Singapore introduces online media control

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singapore-computerSingapore’s Media Development Authority said on May 28 that local Internet news sites that regularly report on the city state will have to obtain a license from June 1, 2013. This includes the local portal of Yahoo! and other news sites based on criteria such as having 50,000 unique visitors from Singapore a month.

The license is subject to renewal every year and includes that the websites deposit a  “performance bond” of 50,000 Singapore dollars ($39,700) and remove any ‘objectionable’ content within 24 hours of receiving a government order.

The 10 sites that will first be affected are, apart from Yahoo’s Singapore news site, seven news sites operated by Singapore Press Holdings Ltd., the city-state’s largest publisher, which has close relations to the government, and two sites run by state-owned broadcaster MediaCorp. More sites, run by local and foreign media, could be affected in the future.

The authority said it would “impose financial penalties or suspend or revoke” the licenses of any websites that do not comply with any of the conditions.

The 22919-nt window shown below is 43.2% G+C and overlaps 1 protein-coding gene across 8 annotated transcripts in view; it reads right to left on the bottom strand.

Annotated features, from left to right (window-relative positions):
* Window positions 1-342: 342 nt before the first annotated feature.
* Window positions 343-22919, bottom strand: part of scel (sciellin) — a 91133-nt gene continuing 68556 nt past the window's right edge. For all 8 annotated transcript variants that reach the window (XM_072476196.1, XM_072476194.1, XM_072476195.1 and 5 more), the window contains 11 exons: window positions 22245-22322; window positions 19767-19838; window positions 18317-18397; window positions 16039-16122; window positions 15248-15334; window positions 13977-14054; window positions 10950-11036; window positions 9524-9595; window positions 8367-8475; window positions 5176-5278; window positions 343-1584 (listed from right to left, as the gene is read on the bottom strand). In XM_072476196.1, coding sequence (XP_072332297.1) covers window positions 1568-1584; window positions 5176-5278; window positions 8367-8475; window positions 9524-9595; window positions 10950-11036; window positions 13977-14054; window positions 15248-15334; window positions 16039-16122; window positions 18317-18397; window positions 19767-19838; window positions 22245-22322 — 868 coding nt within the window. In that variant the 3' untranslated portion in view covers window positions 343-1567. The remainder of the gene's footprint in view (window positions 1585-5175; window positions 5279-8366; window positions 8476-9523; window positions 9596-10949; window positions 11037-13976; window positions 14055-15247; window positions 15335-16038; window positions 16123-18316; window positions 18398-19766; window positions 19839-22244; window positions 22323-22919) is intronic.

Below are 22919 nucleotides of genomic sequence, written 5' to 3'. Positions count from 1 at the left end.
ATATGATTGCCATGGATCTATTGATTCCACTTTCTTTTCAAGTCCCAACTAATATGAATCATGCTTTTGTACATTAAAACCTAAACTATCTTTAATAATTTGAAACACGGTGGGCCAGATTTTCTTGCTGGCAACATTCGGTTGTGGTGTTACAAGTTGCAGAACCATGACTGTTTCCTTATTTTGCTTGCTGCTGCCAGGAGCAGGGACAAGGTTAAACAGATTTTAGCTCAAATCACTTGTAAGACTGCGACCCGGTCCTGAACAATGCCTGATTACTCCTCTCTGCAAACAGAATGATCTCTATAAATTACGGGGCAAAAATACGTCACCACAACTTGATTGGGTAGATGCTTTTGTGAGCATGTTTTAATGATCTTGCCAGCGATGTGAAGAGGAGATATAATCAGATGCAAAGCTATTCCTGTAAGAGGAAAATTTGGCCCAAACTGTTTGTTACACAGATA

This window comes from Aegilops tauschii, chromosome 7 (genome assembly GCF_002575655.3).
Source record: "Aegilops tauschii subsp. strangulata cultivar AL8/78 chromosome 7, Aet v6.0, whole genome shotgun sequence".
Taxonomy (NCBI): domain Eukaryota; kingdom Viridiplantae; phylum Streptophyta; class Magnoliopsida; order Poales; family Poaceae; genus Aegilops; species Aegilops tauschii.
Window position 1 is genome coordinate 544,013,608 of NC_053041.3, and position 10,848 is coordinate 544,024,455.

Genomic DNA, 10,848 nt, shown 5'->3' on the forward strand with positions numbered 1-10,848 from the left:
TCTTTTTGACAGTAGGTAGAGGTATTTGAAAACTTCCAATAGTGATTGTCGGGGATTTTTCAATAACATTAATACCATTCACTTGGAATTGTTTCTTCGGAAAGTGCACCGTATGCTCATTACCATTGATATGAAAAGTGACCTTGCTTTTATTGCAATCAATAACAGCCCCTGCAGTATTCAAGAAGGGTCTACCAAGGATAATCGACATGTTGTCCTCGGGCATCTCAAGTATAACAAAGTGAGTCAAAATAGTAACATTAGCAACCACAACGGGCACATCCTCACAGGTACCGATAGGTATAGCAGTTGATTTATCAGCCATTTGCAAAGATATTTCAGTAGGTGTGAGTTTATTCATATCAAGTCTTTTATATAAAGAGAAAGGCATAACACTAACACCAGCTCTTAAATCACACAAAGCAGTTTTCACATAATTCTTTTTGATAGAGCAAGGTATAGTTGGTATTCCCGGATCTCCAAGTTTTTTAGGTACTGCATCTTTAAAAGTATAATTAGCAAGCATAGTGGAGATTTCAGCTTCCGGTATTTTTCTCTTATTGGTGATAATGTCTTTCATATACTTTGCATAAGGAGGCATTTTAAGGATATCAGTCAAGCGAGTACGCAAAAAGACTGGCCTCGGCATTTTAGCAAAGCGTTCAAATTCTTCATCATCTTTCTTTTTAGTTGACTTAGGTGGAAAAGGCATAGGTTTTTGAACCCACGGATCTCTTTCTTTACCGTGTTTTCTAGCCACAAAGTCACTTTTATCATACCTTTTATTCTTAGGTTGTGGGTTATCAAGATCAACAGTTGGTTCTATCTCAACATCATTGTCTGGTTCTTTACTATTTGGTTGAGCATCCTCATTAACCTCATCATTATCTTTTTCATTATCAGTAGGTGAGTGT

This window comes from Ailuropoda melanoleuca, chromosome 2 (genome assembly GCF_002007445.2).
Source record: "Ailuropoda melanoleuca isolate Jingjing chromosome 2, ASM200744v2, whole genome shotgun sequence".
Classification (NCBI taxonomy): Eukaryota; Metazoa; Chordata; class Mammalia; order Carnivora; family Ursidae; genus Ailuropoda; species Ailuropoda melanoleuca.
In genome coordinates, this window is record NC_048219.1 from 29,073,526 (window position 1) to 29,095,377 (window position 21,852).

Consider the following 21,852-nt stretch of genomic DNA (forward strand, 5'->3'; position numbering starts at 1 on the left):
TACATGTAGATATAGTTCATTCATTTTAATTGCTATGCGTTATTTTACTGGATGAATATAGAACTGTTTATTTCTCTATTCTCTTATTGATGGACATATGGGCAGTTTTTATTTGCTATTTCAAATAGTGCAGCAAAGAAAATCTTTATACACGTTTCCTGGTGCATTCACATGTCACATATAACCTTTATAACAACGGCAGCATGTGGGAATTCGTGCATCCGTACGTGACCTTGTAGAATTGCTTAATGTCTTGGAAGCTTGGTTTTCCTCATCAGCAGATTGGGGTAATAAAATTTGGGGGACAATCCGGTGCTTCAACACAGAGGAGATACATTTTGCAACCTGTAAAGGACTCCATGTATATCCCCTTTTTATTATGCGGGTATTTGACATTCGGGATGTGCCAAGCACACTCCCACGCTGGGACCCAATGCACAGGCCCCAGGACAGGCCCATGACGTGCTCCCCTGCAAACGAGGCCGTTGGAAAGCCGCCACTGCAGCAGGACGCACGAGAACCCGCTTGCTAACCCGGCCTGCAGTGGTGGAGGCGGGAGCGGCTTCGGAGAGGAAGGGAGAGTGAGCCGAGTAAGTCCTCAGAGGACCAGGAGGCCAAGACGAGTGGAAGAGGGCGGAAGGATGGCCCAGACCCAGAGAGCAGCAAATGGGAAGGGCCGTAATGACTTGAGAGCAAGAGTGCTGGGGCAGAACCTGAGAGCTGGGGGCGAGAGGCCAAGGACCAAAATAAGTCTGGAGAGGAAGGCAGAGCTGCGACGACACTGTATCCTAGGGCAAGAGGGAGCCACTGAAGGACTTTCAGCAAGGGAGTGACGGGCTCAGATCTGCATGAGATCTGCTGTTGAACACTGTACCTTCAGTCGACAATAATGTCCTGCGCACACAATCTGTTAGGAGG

The government also plans to expand the new licensing regime to overseas-based sites that report regularly on Singapore and could be banned in the city state if they not comply with the licensing rules.

The authority says it will regularly be monitoring the sites for violation of license conditions. However, it is not clear what constitutes “objectionable” material in the eyes of regulators, apart from material deemed objectionable on grounds of morality, security, ‘public interest’ and ‘social harmony’. The Singapore government argues that “press freedom must sometimes be subordinated to the needs of nation building” and that “media regulation is necessary to ensure responsible journalism and to protect the reputation of public officials and institutions.”

The move has drawn strong criticism from the online community and press freedom groups. In fact, Singapore has not the best record in freedom of speech through the media. The country was ranked 153rd globally in terms of press freedom by Washington-based advocacy group Freedom House in a recent report. Reporters Without Borders ranked the country 149 in the Paris-based group’s latest press freedom index. The groups regularly criticise Singapore for using its media and defamation laws to curb freedom of expression.

In detail: Online news sites whose servers are located in Singapore and which fulfil the following two specific criteria will be subjected to individual licensing:

1) Sites which publish at least eight articles on Singapore over a period of two months.

2) The site must also be visited by at least 50,000 unique IP addresses from Singapore each month, over the same period.

Affected sites so far are:

asiaone.com
businesstimes.com.sg
channelnewsasia.com
omy.sg
sg.news.yahoo.com
stomp.com.sg
straitstimes.com
Tnp.sg
todayonline.com
zaobao.com

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Reading Time: 2 minutes